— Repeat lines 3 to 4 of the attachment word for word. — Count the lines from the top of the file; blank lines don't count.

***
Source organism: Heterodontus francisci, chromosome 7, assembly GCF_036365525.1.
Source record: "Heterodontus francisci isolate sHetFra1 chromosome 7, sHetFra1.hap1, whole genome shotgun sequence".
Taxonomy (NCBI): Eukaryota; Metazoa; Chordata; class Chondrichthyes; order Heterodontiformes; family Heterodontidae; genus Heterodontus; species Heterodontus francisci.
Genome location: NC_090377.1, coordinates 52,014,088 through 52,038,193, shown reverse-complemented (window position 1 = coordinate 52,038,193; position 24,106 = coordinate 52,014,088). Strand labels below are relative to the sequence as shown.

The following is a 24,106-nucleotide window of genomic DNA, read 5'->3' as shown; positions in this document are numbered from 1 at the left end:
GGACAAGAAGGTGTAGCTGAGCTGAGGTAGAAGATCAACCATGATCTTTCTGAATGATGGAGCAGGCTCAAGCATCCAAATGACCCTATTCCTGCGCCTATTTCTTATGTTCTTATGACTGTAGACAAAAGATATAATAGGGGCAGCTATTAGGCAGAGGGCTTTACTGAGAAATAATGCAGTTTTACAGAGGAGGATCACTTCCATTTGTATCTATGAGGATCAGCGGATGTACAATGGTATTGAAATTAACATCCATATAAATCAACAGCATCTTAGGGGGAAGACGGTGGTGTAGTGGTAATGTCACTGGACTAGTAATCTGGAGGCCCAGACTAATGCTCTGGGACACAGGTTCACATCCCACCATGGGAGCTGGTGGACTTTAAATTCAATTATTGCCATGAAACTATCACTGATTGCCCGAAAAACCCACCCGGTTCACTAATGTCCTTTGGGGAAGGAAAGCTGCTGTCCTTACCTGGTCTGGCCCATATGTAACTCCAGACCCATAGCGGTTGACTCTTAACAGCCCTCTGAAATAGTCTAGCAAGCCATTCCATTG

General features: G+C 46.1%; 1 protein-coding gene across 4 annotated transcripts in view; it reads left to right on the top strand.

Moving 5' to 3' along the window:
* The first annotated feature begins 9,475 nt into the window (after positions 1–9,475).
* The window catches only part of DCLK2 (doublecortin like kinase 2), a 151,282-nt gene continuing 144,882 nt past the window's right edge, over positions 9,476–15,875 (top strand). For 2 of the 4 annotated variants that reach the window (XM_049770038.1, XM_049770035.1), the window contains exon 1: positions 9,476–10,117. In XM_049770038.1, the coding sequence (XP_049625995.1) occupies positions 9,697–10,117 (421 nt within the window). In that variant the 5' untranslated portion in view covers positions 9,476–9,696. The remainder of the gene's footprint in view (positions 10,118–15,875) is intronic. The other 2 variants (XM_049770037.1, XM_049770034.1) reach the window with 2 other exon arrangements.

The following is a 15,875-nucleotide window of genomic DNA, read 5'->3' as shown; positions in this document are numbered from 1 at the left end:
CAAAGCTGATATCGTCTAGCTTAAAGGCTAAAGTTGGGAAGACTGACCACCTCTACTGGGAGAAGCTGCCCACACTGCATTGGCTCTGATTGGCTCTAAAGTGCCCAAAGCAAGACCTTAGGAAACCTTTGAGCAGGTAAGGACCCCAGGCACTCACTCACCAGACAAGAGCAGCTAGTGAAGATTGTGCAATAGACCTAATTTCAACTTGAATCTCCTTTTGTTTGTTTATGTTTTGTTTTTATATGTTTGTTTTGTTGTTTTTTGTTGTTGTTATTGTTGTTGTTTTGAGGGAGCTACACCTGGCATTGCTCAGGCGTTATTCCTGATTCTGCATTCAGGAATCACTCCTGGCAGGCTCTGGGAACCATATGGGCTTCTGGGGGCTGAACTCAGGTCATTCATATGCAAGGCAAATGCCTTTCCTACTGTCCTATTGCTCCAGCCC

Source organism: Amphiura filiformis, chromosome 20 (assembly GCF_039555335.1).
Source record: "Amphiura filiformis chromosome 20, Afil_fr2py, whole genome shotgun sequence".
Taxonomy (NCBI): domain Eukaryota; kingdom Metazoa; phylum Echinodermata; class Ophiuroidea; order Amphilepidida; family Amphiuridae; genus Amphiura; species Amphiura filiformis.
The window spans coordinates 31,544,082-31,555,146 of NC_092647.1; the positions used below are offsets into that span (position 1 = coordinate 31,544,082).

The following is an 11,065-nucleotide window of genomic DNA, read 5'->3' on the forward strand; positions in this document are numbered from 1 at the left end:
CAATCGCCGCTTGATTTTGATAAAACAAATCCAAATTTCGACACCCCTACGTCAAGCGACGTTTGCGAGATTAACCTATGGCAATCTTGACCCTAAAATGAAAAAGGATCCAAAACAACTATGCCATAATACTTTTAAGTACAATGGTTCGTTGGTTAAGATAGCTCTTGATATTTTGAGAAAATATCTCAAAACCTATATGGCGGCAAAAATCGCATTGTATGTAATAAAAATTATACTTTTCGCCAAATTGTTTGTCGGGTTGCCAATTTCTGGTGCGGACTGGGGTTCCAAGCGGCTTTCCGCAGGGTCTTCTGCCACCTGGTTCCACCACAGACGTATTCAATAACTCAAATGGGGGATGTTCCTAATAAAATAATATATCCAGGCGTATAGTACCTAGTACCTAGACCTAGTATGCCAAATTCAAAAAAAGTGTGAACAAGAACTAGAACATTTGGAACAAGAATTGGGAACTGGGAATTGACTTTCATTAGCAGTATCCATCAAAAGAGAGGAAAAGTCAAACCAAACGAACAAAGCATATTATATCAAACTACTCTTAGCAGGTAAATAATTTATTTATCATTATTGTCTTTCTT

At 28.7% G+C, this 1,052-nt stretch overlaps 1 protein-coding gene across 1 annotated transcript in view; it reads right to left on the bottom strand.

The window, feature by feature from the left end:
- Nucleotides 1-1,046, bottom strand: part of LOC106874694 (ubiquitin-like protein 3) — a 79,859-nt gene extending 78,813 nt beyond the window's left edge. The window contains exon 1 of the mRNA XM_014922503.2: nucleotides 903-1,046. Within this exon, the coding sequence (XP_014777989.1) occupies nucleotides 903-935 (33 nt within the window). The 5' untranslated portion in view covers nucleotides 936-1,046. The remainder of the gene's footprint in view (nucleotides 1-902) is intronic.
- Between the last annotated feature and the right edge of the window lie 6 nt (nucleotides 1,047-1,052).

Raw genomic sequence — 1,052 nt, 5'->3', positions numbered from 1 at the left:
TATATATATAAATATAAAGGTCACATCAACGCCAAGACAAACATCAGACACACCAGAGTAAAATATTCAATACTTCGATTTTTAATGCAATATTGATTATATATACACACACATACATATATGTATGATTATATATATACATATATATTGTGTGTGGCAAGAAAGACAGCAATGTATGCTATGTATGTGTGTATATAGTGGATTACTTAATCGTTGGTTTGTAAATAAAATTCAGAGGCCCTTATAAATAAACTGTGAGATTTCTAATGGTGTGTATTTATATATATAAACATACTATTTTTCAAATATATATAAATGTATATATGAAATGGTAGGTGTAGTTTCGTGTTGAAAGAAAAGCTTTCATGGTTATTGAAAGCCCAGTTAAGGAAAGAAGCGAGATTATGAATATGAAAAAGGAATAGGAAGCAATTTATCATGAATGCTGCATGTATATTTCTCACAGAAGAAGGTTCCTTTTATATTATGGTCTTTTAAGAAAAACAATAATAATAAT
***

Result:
Taxonomy (NCBI): Eukaryota; Metazoa; Chordata; class Chondrichthyes; order Heterodontiformes; family Heterodontidae; genus Heterodontus; species Heterodontus francisci.
Genome location: NC_090377.1, coordinates 52,014,088 through 52,038,193, shown reverse-complemented (window position 1 = coordinate 52,038,193; position 24,106 = coordinate 52,014,088). Strand labels below are relative to the sequence as shown.